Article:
Pierre and his new father-in-law Vassily Kuragin are two of the most irritating characters in modern fiction, though for opposite reasons. Vassily looks like the model for every slimy opportunist in Western culture since War and Peace was written—from Dreiser’s Clyde Griffiths to Sinclair Lewis’ George Babbit to James Ellroy’s Dudley Smith. This guy is just inexcusably awful. But resilient: after trying and failing to block Pierre’s inheritance, he responds to the new reality with the sharp sinuous reflexes of a natural athlete. If at first you don’t succeed, marry off your daughter.

The plan has certain natural advantages. Helene is, in crude modern terminology, smoking hot. Pierre is dazzled by her beauty, but he doesn’t particularly like her, he has nothing to say to her and he thinks (quite rightly) that’s she’s tedious, and conventional. But earlier in the book, we’ve been given a clue to Pierre’s cluelessness, when his friend Andrei Bolkhonsky warned him off the toxic Kuragin clan. It’s not so much Andrei’s warning as Pierre’s response that raises the red flag:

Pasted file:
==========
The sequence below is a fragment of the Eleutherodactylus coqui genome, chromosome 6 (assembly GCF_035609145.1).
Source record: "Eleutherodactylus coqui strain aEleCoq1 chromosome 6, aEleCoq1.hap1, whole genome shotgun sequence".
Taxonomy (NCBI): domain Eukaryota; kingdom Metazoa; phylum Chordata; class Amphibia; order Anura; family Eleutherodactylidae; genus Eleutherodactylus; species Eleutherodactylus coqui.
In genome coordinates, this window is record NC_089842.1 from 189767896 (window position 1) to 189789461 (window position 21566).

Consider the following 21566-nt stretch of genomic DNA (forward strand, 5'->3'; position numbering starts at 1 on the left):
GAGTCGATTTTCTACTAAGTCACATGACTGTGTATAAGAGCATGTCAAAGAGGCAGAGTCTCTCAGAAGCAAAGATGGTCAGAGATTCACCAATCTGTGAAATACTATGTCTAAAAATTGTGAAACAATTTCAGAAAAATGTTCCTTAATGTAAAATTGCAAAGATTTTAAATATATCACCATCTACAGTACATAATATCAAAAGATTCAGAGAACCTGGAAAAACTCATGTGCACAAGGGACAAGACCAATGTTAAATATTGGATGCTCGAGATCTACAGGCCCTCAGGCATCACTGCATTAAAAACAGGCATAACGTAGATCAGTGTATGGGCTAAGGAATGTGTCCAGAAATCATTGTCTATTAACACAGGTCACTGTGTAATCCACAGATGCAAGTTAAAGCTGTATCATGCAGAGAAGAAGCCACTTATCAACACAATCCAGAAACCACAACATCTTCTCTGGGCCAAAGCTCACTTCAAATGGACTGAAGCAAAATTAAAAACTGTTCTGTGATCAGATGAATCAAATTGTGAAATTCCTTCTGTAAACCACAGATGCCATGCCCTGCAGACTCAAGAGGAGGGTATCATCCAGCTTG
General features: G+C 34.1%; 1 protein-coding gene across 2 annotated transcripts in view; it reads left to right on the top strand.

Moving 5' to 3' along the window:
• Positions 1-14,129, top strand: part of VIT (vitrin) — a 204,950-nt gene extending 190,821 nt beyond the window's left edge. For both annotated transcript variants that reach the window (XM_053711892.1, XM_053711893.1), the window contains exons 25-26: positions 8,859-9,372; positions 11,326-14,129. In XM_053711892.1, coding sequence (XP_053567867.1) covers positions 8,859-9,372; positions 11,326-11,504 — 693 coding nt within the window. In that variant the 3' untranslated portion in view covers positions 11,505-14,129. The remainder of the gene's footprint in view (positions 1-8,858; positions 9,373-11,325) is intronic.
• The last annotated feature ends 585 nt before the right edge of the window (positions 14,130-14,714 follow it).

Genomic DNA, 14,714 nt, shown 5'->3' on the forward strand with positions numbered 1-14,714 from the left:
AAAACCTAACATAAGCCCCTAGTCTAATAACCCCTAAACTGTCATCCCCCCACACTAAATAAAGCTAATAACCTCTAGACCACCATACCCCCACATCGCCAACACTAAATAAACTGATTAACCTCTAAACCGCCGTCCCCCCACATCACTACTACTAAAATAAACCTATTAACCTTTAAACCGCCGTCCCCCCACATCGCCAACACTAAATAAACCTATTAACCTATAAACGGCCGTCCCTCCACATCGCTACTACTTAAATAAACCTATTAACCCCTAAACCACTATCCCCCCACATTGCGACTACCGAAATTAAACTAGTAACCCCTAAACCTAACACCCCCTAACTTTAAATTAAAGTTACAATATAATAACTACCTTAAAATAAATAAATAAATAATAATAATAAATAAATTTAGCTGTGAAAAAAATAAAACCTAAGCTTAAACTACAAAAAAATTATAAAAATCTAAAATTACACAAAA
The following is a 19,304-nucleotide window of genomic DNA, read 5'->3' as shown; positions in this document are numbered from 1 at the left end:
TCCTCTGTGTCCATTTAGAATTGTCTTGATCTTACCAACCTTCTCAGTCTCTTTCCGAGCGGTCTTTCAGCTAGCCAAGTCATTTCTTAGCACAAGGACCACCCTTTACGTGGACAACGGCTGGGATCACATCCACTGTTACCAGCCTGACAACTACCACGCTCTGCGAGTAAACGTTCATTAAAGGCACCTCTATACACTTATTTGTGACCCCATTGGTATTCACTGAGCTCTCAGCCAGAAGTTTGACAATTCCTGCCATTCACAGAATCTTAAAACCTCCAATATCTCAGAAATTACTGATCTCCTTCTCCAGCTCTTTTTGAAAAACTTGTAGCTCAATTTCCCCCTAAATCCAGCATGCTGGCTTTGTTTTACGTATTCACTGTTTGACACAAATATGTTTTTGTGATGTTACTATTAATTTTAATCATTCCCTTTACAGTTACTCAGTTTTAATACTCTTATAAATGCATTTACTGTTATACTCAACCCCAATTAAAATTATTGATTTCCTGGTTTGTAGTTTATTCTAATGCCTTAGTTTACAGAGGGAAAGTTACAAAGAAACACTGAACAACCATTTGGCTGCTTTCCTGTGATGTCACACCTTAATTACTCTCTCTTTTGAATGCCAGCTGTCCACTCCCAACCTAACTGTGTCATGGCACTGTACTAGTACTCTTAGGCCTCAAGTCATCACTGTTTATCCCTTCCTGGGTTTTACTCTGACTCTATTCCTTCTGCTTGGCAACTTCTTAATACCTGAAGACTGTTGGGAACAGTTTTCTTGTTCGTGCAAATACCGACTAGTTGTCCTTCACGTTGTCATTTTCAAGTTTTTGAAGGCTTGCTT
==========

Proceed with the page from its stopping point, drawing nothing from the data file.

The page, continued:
“It would be nice to visit Kuragin” he thought. But at once he remembered the word of honor he had given prince Andrei not to visit Kuragin.

But at once, as happens with so-called characterless people, he desired so passionately to experience again that dissolute life so familiar to him, that he decided to go. And at once the thought occurred to him that the word he had given meant nothing, before giving his word to Andrei he had also given Prince Anatole his word that he would be there; finally he thought that all these words of honor were mere conventions, with no definite meaning, especially if you considered that you might die the next day, or something so extraordinary might happen that there would no longer be either honor or dishonor. That sort of reasoning often came to Pierre, destroying all his decisions and suppositions. He went to Kuragin’s.

Guess what chance this hapless, naive, good-hearted sap will have when Prince Vassily gets him in the cross-hairs. About the same chance as a mouse in the basement of an imploded building. For all that, he’s still able to dissect the situation rationally. Helen is beautiful, yes, sensual also, but …